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What does the Bill of Rights mean for employment law?

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The government’s new Bill of Rights proposes sweeping change to the human rights regime in the UK which will impact how the courts interpret employment law.

The European Convention on Human Rights (the Convention) is an internationally binding treaty, which sets out minimum standards for the protection of human rights.

Parties to the treaty, including the UK, are required to abide by the final judgments of the European Court of Human Rights in Strasbourg (ECtHR), whose role is to enforce Convention rights.

The Convention was incorporated into domestic law with the introduction of the Human Rights Act 1998 (HRA).


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What changes will the Bill of Rights introduce?

Under the the new Bill of Rights proposal the UK will remain a signatory to the Convention and UK courts will retain the power to declare UK legislation incompatible with the Convention. However, several key changes will be made to the human rights regime in the UK including:

  • A new permissions stage under which claimants will be required to demonstrate they have suffered significant disadvantage before a human rights claim can proceed.
  • Courts will no longer have the power to interpret UK legislation in a manner that is compatible with convention rights.
  • Courts will be required to give great weight to the importance of protecting the right to freedom of speech.
  • The importance of case law from the ECtHR will be diluted, with the UK courts being given the power to diverge from the ECtHR case law.

 

What will be the impact on employment law?

Human rights have been at the core of recent judgments on religion and belief discrimination. In Forstater v CGD Europe, the employment appeal tribunal applied article 9 (freedom of thought, conscience and religion), article 10 (freedom of expression) and article 17 (prohibition of abuse of rights) in order to address the question of whether Ms. Forster’s gender-critical beliefs were capable of protection under the Equality Act 2006.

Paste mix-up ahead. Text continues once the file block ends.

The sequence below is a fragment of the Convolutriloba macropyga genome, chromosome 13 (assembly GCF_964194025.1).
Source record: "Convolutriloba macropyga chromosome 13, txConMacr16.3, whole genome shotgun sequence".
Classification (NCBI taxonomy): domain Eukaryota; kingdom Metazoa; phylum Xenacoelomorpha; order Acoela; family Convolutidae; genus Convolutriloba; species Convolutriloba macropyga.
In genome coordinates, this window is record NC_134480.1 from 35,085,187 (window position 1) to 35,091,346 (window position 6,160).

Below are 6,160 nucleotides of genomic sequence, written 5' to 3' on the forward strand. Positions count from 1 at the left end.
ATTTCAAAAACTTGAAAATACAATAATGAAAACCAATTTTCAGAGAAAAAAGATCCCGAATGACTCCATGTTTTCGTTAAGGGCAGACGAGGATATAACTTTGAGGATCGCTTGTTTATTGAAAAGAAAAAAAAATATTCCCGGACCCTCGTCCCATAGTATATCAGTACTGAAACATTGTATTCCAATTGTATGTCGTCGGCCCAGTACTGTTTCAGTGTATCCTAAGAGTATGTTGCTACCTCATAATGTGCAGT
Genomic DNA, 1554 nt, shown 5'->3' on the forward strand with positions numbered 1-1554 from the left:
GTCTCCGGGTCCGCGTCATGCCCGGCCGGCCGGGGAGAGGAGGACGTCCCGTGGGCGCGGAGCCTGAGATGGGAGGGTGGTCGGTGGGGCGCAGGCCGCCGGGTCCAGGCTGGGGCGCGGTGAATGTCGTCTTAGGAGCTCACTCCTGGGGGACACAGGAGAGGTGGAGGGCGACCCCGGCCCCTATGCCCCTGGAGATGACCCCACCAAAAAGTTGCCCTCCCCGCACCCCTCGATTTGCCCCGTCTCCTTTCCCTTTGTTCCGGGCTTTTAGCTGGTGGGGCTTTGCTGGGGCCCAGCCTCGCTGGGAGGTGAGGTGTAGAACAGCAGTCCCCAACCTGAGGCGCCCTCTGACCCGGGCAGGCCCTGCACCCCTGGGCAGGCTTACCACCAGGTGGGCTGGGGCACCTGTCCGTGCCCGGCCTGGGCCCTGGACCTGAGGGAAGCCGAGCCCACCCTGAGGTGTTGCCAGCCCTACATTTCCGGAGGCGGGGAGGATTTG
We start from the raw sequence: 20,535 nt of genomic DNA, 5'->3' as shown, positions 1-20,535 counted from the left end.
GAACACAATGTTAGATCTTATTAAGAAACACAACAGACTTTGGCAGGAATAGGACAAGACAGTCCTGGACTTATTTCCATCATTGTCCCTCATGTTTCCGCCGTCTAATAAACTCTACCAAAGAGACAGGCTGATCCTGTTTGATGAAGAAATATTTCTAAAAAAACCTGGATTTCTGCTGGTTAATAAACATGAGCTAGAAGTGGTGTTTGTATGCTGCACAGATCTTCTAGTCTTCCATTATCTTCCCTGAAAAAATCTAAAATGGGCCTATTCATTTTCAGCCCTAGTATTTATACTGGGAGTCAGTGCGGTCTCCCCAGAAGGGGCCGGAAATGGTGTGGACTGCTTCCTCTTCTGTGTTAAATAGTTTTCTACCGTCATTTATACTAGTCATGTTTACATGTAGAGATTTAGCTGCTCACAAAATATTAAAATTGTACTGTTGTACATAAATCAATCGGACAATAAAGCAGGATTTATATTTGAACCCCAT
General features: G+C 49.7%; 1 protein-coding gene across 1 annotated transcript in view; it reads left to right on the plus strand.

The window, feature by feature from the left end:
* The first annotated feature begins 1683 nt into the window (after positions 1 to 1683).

In Gilham v Ministry of Justice, the Supreme Court had to consider whether a judge who did not have worker status was entitled to whistleblower protection under the Employment Rights Act 1996 (ERA) by virtue of convention rights.

Article 14 of the convention provides that rights must be secured without discrimination. Ms Gilham argued that denying her whistleblowing protection by virtue of her status as an officeholder impinged on her enjoyment of her right to freedom of expression. 

The Supreme Court found that she had been treated less favourably due to her status as a judicial office-holder. 

The outcome of both cases may well have been different under the Bill of Rights. The courts may have adopted a different interpretation or reasoning in light of the duty to attach great weight to freedom of expression. 

Moreover, in the absence of any power to interpret legislation to make it compatible with Convention rights, the courts would have been unable to read words into the employment legislation in order to render it compatible.

In the case of Gilham v Ministry of Justice, under the new regime a declaration of incompatibility, rather than a remedy, may have been a more likely outcome.

 

The future of employment law

The Bill is at an early stage in its progress towards enactment. However, if introduced in its current form, it has the ability to significantly shape and influence employment law in the future.

 

Louise Mason is employment and incentives senior associate (knowledge) at Linklaters